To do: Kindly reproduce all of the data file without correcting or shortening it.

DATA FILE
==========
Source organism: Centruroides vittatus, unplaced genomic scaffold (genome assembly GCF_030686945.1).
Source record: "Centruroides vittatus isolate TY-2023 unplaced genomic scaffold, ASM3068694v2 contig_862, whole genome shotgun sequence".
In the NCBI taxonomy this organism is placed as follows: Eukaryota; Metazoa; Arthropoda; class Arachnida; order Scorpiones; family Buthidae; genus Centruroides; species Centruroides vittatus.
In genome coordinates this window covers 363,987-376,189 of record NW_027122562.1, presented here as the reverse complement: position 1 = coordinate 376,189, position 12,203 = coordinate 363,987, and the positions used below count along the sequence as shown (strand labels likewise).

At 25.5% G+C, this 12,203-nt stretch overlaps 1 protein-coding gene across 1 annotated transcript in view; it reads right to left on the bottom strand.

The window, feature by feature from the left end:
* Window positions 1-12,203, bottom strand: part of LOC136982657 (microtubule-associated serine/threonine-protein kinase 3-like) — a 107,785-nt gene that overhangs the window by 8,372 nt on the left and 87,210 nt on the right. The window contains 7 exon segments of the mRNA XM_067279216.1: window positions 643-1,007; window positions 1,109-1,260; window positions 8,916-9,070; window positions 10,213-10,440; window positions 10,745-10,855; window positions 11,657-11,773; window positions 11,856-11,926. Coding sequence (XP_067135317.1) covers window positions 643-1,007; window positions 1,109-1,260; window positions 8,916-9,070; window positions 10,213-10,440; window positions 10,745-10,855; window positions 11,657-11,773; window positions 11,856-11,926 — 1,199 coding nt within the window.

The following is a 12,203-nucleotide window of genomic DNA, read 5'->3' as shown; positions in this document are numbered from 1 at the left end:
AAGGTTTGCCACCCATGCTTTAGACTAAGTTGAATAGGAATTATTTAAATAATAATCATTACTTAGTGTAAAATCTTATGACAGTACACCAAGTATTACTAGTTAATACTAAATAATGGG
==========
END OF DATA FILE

Source organism: Centruroides vittatus, unplaced genomic scaffold (genome assembly GCF_030686945.1).
Source record: "Centruroides vittatus isolate TY-2023 unplaced genomic scaffold, ASM3068694v2 contig_862, whole genome shotgun sequence".
In the NCBI taxonomy this organism is placed as follows: Eukaryota; Metazoa; Arthropoda; class Arachnida; order Scorpiones; family Buthidae; genus Centruroides; species Centruroides vittatus.
In genome coordinates this window covers 363,987-376,189 of record NW_027122562.1, presented here as the reverse complement: position 1 = coordinate 376,189, position 12,203 = coordinate 363,987, and the positions used below count along the sequence as shown (strand labels likewise).

At 25.5% G+C, this 12,203-nt stretch overlaps 1 protein-coding gene across 1 annotated transcript in view; it reads right to left on the bottom strand.

The window, feature by feature from the left end:
* Window positions 1-12,203, bottom strand: part of LOC136982657 (microtubule-associated serine/threonine-protein kinase 3-like) — a 107,785-nt gene that overhangs the window by 8,372 nt on the left and 87,210 nt on the right. The window contains 7 exon segments of the mRNA XM_067279216.1: window positions 643-1,007; window positions 1,109-1,260; window positions 8,916-9,070; window positions 10,213-10,440; window positions 10,745-10,855; window positions 11,657-11,773; window positions 11,856-11,926. Coding sequence (XP_067135317.1) covers window positions 643-1,007; window positions 1,109-1,260; window positions 8,916-9,070; window positions 10,213-10,440; window positions 10,745-10,855; window positions 11,657-11,773; window positions 11,856-11,926 — 1,199 coding nt within the window.

The following is a 12,203-nucleotide window of genomic DNA, read 5'->3' as shown; positions in this document are numbered from 1 at the left end:
AAGGTTTGCCACCCATGCTTTAGACTAAGTTGAATAGGAATTATTTAAATAATAATCATTACTTAGTGTAAAATCTTATGACAGTACACCAAGTATTACTAGTTAATACTAAATAATGGG